The Mountain Lion’s Ecological Role

Ecology is a branch of biology which studies the interactions of organisms and their environment. One of the primary objectives of ecology is to “understand the distribution and abundance of living things in the physical environment.” Mountain lions (Puma concolor), researchers are learning, fulfill an important ecological role that ultimately improves ecosystem health and increases biodiversity.

How do mountain lions help plant biodiversity? Well, these stealthy predators keep deer and other herbivores in check so that they don’t overgraze an area. Their presence alone keeps herbivores on the move, so they don’t eat all of the vegetation in one particular spot. This is beneficial to plants, especially the tastiest of morsels that are preferred and targeted by various herbivores. When a mountain lion leaves a carcass behind, it decomposes, providing vegetation with beneficial nutrients as well!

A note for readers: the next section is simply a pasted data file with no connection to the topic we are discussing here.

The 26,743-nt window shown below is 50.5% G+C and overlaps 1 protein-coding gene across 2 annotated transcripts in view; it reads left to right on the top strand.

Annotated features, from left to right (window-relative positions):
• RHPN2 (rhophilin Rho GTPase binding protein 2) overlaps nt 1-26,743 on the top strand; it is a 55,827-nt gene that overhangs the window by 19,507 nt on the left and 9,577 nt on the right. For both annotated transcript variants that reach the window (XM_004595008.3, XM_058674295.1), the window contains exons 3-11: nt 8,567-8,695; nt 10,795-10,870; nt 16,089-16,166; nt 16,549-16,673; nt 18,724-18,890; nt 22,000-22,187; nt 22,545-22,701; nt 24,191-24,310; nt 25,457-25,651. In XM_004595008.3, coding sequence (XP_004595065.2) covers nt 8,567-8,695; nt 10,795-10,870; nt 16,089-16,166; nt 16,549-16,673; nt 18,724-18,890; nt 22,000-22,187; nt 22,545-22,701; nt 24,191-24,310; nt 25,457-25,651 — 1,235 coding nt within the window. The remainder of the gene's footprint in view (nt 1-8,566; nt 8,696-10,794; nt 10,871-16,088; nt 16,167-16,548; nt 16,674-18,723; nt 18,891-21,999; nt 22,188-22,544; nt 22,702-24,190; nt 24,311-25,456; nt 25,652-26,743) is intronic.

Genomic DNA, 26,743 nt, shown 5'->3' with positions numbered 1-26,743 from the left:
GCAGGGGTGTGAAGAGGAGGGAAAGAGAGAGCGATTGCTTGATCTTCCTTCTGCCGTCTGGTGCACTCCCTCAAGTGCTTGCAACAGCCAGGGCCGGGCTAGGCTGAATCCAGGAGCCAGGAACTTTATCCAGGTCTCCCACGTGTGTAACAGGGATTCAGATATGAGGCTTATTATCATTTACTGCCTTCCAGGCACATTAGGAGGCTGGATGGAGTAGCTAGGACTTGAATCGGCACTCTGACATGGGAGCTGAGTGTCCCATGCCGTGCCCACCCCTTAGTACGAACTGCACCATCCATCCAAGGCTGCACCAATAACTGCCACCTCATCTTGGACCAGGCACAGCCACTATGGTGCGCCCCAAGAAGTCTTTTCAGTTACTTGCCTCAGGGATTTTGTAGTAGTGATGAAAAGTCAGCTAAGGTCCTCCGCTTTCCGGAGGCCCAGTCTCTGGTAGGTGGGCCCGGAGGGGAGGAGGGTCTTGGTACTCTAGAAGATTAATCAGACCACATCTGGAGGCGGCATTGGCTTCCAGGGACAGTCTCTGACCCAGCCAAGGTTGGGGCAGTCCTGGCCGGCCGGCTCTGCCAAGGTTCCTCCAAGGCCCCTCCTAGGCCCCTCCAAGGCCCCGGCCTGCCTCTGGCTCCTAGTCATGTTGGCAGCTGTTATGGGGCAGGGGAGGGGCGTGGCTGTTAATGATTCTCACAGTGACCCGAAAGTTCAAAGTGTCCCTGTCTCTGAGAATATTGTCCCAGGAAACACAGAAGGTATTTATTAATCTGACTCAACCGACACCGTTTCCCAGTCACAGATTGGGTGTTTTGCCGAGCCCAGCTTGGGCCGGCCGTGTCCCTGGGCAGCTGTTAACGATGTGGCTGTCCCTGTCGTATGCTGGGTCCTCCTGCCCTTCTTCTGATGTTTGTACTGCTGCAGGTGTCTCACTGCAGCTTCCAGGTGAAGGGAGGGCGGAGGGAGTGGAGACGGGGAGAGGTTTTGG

When a mountain lion makes a kill, they provide a meal for a wide variety of scavengers including bobcats, coyotes, ravens and many more. The leftovers from a lion’s dinner provides necessary food for other wildlife, especially when times are lean! These scraps can help other species survive when times are tough.

Mountain lions, as it turns out, are keystone species. But what is that exactly? These are species that other species in an ecosystem rely on. If they are removed, the ecosystem would change considerably. What do you think would happen if mountain lions disappeared entirely? One thing is for sure. Ecosystems wouldn’t be nearly as resilient without them!

Want to know more? Click here to read the article published Nature!

Denise Peterson

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